The Messiah Must Reside In Such Quietude

Sarkhej Roza, Makarba, Gujarat.

It was an early start. Ahmedabad has changed to an unrecognisable extent. I drove from there through S.G. Highway to Makarba one July morning in 2018 as per the directions given by Bubbles in a cutely sincere manner – two lefts,  then right,  then straight for 2 kms,  then three rights, and so on. It must have been the combination of her accuracy and my ability to grasp that I reached the masjid with sheer ease. The light from the golden torch was making its way to the earth before bribing its way into the roza’s courtyard.

Bhavna Ramrakhiani – Convenor of Ahmedabad Community Foundation

Bhavna stood there to greet me. Oh, what a beautiful face she had. Those eyes!! She instantly came across as a warm person willing to share her knowledge of the place. She spoke a welcome mix of educated English and raw Hindi. We entered the monument, removed our shoes, covered our heads.

Morning scene
Man reading the morning papers

A typical morning scene. Touchingly serene. A few men, unperturbed by my presence, read the morning papers. I felt at home. I kept taking photographs as Bhavna’s soft voice kept singing in my ears. We Indians are spoilt. Our history dates so far back that we casually declare a six centuries old structure as recent. We even neglect it. 

Morning arrivals
Sarkhej Roza

This was Sarkhej Roza, once the home of sufi saint, Ganj Baksh. To one side stood a stone pavilion in a sad state of disrepair and to the other, a courtyard with a masjid and quietly guarded tombs. Several mausoleums, an old well, hundreds of wide steps leading down to a dried tank and the infinite expanse. One part of the mosque, with its tall pillars reminded me of the Acropolis of Athens. It was too much for me to take in on a short morning tour. 

Stone pavilion in state of disrepair
Pillars of the mosque
Path to the mosque

Once in a while a person will walk the white-painted path, that led to the masjid, to speak in private to the supreme being. This path was also taken by the Sun to kiss the cheek of the messiah who must most definitely reside in such quietude.

Prayers
Connecting with the messiah
Girl playing
Well-wheel spoke shaped like a bird
Spoke on the wheel of the well resembling a bird

A small girl jumped and skipped on the steps oblivious to all. A spoke of the well-wheel pulley made to resemble an exotic visitor to the Sabarmati River. A cormorant or a spoonbill perhaps. The little bookshop opened early. A few men sat selling to no customers at all. Bhavna enjoyed a nice chat with them. A silvery bearded man in immaculate white clothes and matching taqiyah takes over the shop. “Maybe he’ll sell only one book today,” I thought. I buy one. But he will remain all day no matter what. Dedication. Service. We all can learn.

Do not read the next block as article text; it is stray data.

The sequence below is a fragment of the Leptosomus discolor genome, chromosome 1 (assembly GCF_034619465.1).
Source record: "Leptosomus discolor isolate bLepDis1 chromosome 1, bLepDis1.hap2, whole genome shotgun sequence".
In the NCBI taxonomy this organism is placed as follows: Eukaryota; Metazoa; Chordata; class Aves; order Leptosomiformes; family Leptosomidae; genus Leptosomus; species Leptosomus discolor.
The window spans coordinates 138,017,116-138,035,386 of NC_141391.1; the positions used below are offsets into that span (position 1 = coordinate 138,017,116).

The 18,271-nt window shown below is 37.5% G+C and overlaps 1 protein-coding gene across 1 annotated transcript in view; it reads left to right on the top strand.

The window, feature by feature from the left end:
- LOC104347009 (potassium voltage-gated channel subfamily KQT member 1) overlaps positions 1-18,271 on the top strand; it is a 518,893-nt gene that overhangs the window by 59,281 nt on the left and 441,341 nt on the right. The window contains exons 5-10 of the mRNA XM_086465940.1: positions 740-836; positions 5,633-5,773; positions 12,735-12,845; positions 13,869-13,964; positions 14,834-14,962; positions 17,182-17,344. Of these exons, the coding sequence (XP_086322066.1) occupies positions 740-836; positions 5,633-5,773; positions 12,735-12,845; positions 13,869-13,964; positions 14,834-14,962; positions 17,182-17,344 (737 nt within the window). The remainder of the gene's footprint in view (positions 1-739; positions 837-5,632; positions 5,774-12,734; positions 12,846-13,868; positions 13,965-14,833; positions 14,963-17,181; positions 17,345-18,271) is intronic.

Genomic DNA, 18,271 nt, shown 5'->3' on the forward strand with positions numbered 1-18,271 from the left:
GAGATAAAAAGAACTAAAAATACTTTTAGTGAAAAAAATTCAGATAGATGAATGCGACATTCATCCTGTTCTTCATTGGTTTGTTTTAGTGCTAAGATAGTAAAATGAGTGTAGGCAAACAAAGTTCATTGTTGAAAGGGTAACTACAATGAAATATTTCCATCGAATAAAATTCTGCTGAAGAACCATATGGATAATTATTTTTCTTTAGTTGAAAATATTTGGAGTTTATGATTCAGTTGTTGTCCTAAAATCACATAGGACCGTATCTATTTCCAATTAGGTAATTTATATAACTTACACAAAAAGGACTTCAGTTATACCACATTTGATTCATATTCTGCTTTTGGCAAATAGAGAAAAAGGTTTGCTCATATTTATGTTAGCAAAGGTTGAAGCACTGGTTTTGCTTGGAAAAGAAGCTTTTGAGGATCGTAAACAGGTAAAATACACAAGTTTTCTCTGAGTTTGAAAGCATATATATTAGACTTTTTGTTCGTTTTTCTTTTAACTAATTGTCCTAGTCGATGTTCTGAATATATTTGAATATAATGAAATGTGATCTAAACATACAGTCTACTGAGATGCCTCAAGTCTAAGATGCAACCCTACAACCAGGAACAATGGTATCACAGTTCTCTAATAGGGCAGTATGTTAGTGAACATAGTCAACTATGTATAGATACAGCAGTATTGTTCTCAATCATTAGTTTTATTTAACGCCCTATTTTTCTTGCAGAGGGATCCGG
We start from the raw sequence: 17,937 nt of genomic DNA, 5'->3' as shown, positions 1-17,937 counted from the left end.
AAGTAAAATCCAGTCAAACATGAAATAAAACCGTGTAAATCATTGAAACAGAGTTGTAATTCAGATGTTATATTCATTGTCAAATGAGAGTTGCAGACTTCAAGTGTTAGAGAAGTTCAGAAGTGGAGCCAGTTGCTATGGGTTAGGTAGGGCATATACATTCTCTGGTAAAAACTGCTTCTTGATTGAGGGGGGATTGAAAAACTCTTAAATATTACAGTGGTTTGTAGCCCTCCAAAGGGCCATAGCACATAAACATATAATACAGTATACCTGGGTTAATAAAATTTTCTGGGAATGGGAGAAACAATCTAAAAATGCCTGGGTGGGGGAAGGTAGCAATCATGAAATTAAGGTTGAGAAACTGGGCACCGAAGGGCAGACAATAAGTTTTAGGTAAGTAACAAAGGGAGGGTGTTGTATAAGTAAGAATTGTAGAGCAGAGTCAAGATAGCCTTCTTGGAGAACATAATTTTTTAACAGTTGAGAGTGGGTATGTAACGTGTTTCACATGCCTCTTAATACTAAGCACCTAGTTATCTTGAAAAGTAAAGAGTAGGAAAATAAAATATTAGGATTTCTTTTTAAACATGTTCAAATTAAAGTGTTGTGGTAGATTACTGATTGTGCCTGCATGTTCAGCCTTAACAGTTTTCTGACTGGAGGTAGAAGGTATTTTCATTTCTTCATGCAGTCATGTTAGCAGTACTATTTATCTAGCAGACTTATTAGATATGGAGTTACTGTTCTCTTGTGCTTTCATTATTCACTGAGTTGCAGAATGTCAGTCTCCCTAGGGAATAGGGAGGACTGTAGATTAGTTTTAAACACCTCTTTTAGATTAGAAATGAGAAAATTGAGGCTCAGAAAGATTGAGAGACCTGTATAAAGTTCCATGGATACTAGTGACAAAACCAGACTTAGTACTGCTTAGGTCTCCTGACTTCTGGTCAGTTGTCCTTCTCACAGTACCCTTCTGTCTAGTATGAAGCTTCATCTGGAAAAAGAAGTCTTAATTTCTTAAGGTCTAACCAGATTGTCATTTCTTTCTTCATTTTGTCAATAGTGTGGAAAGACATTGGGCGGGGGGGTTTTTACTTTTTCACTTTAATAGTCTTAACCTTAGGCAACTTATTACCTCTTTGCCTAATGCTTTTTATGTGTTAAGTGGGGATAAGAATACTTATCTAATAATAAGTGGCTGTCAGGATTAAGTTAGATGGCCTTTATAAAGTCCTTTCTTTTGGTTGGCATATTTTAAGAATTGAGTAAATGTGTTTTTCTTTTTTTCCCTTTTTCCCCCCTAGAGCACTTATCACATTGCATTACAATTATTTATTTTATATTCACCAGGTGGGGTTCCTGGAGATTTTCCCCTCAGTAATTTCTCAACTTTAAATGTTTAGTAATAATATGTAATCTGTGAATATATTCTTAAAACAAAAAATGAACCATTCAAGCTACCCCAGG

Men in the book shop, Sarkhej Roza, Gujarat.
The Old Man with silvery beard and immaculate clothes. Sarkhej Roza, Gujarat.

The cleaner, with her younger grandson in her arms, complained about her useless son-in-law. From Bhavna’s story to this – it felt like I had changed the radio station. 

The cleaner with her younger grandson and running commentary

Her elder grandson played near the main gate. His angelic face captivated me so much that I took several photos of him. He kept changing poses. A young man sat on the chair. 
Maybe, that was the accused.

The elder grandson
Angelic face
The accused. Maybe. Maybe not.

My gaze locked on a woman sitting outside the room that housed the tombs. She was not present there. She appeared to be talking to someone. But there was no one. She then laughed, and continued to laugh. Her ankles were swollen. She was a regular I was told. She walked out as aimlessly as she had walked in.

She spoke to the spirits
Woman selling balloons

Outside the mosque, another lady sold balloons. “She’s my friend,” announced Bhavna. Where did these people buy such delightful smiles from when they could not even afford a decent meal? How can they afford such precious attributes?

On my drive back to Ahmedabad, and before I hit the highway, I saw the lady who spoke to the spirits. She was on her way to… nowhere.

An Afternoon in Amer

The Gullies
Amer, Jaipur, Rajasthan, India

Apart from the great many tourists flocking to the grand fortress of Amer, where the maximum activity is noticed, the town of Amer remains unchanged since at least my childhood days. I cannot imagine it being any different a century ago, or even two or three centuries ago for that matter. The 17th century muralled walls of the many temples, the Panna Meena Kund, the bazaars, and the shops tucked into the small pockets of the fort’s base, remain untouched and neglected. As a result, many sandstone structures have fallen into a state of grave disrepair. But, the raw beauty prevails.

Murals and Swastikas on the outside of a temple wall.
Amer, Jaipur, Rajasthan, India